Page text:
The Economic Costs to the United States for Adverse Childhood Experiences
Although child abuse is a global phenomenon, it is in the United States where the figures for the economic costs are more readily available.
The total economic amount which results from new cases of fatal and nonfatal child abuse and neglect in the U.S. in 2008 was estimated to be 124 billion dollars. This figure is higher than the cost of all other well-known health problems in the country such as stroke and type 2 diabetes.
It even gets more real when one considers the estimated cost per survivor of nonfatal child abuse and neglect which was also estimated in 2008 to be $210,012 per person.
These costs include:
- Childhood health care costs
- Productivity losses
- Adult medical care costs
- Child welfare costs
- Special education costs
- Adult and child mental health care costs
Upon death, each adult survivor of child abuse has an average lifetime cost of $1,272,900 including all medical expenses and productivity losses.
While these figures are staggering, this is just the cost in one single country.
The Brain Changes Caused by ACEs
This page will discuss some of the essential portions of the brain which are affected by ACEs are the corpus callosum, the prefrontal cortex, and the limbic system. There are more regions affected, but for the sake of length, we will not cover them here.
The corpus callosum is the wiring which connects the two hemispheres of the brain. With this wiring damaged by stress hormones, the brain cannot develop healthy communication within the brain structures. This damage leads to impairment of the child’s coordinating learning, gaining healthy self-control and many other vital areas of their development.
Damage to the prefrontal cortex means the child’s brain is incapable of completing healthy development and leads to impairments in attention, memory, and regulation of their behavior. Damage to this region can also have significant changes in the child’s ability to form their personality.
The limbic system of the child’s brain also is incapable of normally forming when exposed to the hormones released during childhood trauma. This vital region of the brain includes the amygdala and the hippocampus. The amygdala is a structure responsible for the response to—and memory of—fear, while the hippocampus is important for the consolidation and correct filing away of memories with their corresponding emotions.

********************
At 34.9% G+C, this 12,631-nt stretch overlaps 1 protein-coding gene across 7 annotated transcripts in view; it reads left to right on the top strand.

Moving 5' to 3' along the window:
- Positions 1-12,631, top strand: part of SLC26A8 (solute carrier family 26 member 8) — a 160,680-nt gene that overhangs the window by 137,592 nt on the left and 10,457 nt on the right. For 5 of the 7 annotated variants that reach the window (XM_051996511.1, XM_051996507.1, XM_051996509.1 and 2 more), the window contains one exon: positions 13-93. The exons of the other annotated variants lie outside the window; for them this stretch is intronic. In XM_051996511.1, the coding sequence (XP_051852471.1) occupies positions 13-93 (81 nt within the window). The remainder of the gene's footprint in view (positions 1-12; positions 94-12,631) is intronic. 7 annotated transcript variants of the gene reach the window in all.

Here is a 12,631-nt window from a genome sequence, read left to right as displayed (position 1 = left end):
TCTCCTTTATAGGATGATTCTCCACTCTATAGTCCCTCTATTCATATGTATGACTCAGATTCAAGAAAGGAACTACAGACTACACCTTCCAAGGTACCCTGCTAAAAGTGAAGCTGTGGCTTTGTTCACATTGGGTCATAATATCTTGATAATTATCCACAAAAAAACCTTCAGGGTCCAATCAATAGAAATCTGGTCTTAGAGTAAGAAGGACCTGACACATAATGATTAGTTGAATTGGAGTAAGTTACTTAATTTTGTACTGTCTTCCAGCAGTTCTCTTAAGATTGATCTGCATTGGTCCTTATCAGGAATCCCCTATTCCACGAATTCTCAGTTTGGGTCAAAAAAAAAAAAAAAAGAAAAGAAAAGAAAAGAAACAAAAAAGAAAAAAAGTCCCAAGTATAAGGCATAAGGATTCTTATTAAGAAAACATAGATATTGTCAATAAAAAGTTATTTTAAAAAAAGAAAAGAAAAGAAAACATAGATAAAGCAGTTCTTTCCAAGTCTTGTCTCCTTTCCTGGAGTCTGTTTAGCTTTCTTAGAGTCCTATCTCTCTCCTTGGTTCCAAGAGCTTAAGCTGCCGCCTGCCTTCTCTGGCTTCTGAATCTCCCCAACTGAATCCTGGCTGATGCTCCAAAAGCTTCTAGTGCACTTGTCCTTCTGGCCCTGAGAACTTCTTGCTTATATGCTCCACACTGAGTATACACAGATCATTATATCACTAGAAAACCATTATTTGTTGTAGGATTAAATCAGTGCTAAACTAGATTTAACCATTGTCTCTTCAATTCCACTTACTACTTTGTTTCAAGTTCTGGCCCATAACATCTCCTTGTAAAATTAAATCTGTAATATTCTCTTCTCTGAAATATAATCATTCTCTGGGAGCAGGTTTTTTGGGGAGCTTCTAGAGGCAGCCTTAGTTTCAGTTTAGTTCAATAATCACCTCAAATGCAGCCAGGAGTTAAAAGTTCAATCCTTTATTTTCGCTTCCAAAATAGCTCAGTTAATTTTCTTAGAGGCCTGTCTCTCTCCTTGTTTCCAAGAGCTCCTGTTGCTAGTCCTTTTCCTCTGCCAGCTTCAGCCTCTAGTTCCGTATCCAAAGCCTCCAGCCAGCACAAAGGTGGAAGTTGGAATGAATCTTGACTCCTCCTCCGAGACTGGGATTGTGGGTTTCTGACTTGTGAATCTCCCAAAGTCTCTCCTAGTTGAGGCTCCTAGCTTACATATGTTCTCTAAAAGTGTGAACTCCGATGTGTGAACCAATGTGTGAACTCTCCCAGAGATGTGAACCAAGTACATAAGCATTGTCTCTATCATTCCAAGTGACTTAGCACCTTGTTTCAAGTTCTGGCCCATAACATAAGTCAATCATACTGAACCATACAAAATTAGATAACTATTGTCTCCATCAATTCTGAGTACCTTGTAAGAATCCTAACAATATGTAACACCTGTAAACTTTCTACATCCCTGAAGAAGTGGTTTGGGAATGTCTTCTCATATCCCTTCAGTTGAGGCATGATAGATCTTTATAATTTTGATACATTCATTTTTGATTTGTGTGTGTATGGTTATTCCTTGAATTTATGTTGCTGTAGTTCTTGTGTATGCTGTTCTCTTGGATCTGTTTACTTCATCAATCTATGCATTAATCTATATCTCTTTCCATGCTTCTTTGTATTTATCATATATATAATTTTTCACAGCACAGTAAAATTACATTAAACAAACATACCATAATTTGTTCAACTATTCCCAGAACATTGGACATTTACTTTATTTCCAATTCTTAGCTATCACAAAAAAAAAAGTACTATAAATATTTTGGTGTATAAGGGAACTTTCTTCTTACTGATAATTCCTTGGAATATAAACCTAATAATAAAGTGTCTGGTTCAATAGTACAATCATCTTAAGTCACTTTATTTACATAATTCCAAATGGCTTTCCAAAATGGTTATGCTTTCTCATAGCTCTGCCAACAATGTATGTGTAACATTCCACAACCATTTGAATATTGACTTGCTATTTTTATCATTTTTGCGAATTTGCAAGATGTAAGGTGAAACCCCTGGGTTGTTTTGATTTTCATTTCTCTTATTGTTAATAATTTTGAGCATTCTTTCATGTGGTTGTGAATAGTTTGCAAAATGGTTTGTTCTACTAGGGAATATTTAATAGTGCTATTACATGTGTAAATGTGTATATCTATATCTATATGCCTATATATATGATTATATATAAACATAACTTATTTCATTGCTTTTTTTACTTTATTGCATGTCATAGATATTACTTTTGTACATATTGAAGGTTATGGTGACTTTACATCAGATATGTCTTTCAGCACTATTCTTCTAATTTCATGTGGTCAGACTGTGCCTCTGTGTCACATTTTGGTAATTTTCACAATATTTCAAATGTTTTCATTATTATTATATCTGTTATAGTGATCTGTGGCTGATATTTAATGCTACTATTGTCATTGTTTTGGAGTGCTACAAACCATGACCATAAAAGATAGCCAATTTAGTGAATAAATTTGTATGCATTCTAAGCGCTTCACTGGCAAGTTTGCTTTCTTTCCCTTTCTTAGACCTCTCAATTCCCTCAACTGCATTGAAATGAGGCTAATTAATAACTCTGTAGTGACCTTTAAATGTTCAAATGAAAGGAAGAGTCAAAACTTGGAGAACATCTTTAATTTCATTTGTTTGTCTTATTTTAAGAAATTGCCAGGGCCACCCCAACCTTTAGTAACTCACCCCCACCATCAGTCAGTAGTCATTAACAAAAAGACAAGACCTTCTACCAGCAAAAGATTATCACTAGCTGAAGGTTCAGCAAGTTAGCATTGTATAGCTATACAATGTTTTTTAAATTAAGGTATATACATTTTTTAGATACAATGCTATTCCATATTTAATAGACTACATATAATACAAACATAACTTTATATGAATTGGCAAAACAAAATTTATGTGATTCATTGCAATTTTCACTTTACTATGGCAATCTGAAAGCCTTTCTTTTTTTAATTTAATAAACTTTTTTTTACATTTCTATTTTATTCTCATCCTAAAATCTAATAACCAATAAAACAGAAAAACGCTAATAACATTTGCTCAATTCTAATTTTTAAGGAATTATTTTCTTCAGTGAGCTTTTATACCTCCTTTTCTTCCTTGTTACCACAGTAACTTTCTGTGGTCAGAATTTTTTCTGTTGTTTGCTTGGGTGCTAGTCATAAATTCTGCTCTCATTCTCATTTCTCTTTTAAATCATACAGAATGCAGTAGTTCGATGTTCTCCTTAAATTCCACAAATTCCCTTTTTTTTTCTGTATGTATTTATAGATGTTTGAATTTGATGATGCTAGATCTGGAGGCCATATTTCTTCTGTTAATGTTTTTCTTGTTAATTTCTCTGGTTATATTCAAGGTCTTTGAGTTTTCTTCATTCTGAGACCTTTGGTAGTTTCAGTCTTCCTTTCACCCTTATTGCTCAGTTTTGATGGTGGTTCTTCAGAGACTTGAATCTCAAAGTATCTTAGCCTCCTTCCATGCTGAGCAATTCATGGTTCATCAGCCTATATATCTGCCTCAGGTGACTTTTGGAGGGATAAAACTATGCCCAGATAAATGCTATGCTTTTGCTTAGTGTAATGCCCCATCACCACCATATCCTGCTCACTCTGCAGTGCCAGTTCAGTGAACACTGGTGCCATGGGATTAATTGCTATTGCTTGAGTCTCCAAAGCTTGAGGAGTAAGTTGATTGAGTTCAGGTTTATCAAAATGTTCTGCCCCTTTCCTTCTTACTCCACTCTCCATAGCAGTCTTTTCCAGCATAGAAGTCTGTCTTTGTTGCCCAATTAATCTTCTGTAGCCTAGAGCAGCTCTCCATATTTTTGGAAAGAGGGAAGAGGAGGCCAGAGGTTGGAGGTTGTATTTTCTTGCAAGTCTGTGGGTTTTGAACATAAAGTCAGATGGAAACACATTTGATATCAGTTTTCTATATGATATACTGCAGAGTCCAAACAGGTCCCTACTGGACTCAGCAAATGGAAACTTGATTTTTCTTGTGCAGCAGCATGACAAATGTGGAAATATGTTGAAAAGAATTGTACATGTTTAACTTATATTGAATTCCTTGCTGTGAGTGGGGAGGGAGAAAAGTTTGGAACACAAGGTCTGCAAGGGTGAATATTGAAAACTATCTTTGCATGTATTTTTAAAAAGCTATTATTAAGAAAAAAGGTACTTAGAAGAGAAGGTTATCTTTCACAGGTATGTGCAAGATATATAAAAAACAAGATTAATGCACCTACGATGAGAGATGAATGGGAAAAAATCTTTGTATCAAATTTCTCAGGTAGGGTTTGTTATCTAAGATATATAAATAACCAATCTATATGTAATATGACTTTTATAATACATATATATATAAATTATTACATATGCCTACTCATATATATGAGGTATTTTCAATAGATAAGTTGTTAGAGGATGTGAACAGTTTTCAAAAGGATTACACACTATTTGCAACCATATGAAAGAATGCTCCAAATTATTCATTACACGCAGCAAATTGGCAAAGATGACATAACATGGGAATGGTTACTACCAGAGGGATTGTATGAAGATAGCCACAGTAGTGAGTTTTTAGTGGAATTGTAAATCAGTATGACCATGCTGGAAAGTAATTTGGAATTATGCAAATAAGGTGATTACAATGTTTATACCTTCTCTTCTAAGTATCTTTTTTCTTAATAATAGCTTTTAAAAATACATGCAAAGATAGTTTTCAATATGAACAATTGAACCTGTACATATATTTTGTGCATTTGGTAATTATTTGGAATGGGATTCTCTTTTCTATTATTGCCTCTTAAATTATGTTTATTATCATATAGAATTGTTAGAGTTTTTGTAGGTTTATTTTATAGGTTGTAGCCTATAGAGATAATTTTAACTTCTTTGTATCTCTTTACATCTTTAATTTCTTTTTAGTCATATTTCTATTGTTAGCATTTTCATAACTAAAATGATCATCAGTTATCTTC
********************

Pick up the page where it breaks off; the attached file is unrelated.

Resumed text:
Both structures will not grow to their full size and are significantly affected in these children when they reach adulthood.
Damage to the amygdala leaves adult survivors of ACEs with a brain that is constantly on high-alert and responding to danger when there is none.
Damage to the hippocampus leaves adult survivors having trouble consolidating new memories and also leaves them with triggers that can send the survivor into debilitating flashbacks.
While the damages done to the brain in childhood are permanent, this does not mean a survivor cannot learn ways to mitigate how the damage affects them as adults. We will discuss treatment in today’s article which can be transformational for adult survivors of ACEs.
The Central Nervous System Changes Caused by ACEs
To prepare our body for the fight/flight/or freeze response, hormones are released when the threat becomes noticed. These substances, neurotransmitters, alert our body to breathe faster and to increase our heartbeat, among other reactions necessary to help us get ready to fight or flee.
Typically, after the danger has passed, our body will return to a baseline where the hormones stop flowing, and we return to a resting state. However, the bodies of children who are in constant danger of being attacked, are never given the chance to return to baseline.
The problem with this picture is that these substances cause harm to the child’s developing brain. This damage results in smaller than normal amygdalae and hippocampi as well as other changes that set up the child for a myriad of problems as they reach adulthood.
There are many responses we may be leaving out here, but we’ll tackle the other brain changes later when we discuss the different mental health issues caused by ACEs.
Evidence that ACEs Have a Direct Link to CPTSD and Other Mental Health Issues
It is common knowledge now that adverse childhood experiences, including all forms of child abuse and neglect, are deeply connected to mental health problems in adults. Yet, there are still some scholars and pharmaceutical companies who would discredit these findings.
Nevertheless, the evidence is growing.
A good example is a paper published in the American Journal of Psychiatry in 2004.
The researchers discovered that 89.5% of the sample had one of the following diagnoses: undifferentiated somatoform disorder, generalized anxiety disorder, dysthymic disorder, simple phobia, obsessive-compulsive disorder, major depression, dissociative disorder not otherwise specified, and borderline personality disorder.
That isn’t all.
Researchers also found that dissociative disorders were present in 47.4% of those researched. Unfortunately, those with dissociative disorders also had experienced childhood emotional and sexual abuse, physical neglect, self-harming behaviors, and suicide attempts.
There have been hundreds of scientific inquiries resulting in published research papers linking ACEs and mental health disorders. Many are available free online to the public.
Obviously, since complex post-traumatic disorder is also a trauma-related disorder like those above, ACEs are the main contributing factor to the formation of CPTSD.